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    Athletes compete in the Women 60 m Final event at the IAAF World Indoor Athletics Championships in the Ergo Arena in the Polish coastal town of Sopot, on March 9, 2014

    Geopolitics as Usual: What Lies Beneath Anti-Russian Doping Scandal

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    It is nonsensical to blame Russian President Vladimir Putin for the doping scandal among athletes, US political analyst Phil Butler stresses, adding that the corporate sport has already become a stick to beat geopolitical opponents with.

    Is it Vladimir Putin to blame for the latest doping scandal surrounding Russian athletes? Germany-based American political analyst Phil Butler does not buy it, pointing to the absurdity of the accusations.

    "It's Putin again… Or, is that just an echo from up yonder? This time athletes doping to win Olympic medals is all because of the arch villain, Vladimir Vladimirovich Putin," the political analyst remarks ironically in his recent piece for New Eastern Outlook.

    Instead of laying responsibility for the doping problem at the Kremlin's door, one should take a more scrupulous look at what is going on in corporate sport, Butler emphasizes.

    The World Anti-Doping Agency's (WADA) latest report, written by Dick Pound and released on January 14, 2016, suggests that the International Association of Athletics Federations' (IAAF) could have been involved in some sort of secret negotiations with the Russian leadership regarding athletes' doping cases.

    Russian Sports Minister Vitaly Mutko has denounced the WADA's allegations, pointing to the fact that the organization has not presented any evidence to prove that Moscow was deliberately turning a blind eye to the use of doping by Russian athletes.

    "Our American and other partners have practically blamed the president for the doping [scandal], which makes things absurd," Mutko told R-Sports.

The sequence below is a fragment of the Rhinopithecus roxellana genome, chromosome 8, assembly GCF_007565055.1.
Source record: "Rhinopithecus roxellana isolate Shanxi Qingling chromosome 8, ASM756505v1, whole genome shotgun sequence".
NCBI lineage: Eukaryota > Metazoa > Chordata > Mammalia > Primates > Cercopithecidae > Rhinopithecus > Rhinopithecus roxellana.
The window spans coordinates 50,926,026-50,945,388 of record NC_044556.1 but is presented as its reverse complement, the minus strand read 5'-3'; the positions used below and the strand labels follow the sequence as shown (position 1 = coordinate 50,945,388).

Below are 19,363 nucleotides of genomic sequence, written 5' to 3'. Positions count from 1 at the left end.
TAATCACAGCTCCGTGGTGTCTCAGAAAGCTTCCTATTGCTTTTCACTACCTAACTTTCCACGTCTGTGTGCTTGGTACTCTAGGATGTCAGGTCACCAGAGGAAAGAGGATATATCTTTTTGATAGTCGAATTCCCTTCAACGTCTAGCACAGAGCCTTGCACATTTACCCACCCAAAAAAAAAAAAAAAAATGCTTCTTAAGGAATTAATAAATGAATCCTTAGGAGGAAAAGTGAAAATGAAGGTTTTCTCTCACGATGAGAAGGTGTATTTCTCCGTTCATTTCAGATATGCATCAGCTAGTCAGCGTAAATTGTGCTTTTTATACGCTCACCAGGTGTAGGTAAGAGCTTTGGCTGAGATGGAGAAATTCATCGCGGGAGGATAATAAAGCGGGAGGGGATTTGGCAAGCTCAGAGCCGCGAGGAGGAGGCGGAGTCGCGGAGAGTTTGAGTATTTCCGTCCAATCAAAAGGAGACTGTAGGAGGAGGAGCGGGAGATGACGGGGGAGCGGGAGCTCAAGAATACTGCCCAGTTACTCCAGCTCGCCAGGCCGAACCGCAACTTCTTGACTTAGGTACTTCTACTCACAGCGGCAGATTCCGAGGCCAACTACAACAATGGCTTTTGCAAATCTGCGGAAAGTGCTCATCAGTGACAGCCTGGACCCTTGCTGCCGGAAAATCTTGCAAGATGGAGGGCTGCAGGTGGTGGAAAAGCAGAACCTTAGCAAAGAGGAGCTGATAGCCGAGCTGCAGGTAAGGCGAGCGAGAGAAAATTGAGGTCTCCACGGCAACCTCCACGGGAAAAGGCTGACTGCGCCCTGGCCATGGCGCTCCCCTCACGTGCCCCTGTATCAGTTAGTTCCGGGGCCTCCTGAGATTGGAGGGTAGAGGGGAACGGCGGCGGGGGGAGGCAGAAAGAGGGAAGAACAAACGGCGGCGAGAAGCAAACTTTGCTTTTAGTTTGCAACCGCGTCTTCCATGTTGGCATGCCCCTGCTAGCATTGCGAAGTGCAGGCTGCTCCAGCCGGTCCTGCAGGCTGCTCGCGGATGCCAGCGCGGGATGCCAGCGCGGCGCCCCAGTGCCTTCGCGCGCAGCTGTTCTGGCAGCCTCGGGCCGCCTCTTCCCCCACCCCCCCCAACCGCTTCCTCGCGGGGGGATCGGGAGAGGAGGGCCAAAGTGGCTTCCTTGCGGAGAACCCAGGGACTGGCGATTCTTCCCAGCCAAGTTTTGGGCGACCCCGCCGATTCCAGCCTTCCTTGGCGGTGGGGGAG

The scandal emerged in early November 2015 when WADA accused Russia of breaching anti-doping regulations. In response, on November 11, Russian President Putin ordered Sports Minister Mutko to carry out a scrupulous investigation into alleged doping practices among Russian athletes.

    Remarkably, several other countries, including France, Belgium and Spain have been placed by WADA on its compliance list.

    Phil Butler notes that "the corporate sport" has a long record of corruption scandals.

    To name but a few: the Salt Lake City bribery scandal involved 10 IOC [International Olympic Committee] members ousted for receiving improper inducements; one of the world's most powerful men, billionaire Lee Kun-hee, Chairman of Samsung Group and IOC member, was pardoned after having been convicted of financial wrongdoing and tax evasion, so that he could remain on the IOC; prominent Australian IOC member, Phil Coles was investigated for having received $6,300 in jewelry from an 'unidentified' Greek individual from the city that was bidding to host the Olympics in 1990.

    What makes matters even worse, "there is no end to the collusion, graft, rigging, and close associations with corporations, government, and even gambling, sport is all messed up," Butler underscores.

    The blame game is looking utterly nonsensical, since the corporate sport is just a reflection of the "double standard" international policy.

    One of the most glaring examples was the unwillingness of Washington, London and Brussels to condemn Turkey's treacherous downing of the Russian Su-24 on Syrian airspace and denounce the Erdogan family's illicit oil trade with Daesh (Islamic State/ISIL) in Syria and Iraq, which is fuelling terrorism in the Middle Eastern region.

    In this light WADA's recent anti-Kremlin accusations look highly politicized and ludicrous.

    "We're undone, but the problem is not Vladimir Putin, he just plays in a game where the rules change every second… The Russia doping blaze, all the championship British sporting ethics mumbo-jumbo, it's part and parcel of foreign relations strategy. And as well all know by now, Western bankers are 'all in' against Putin and his team, the BRICS," Butler underscores.

    "Putin did not rig sport, we did," the American analyst notes.


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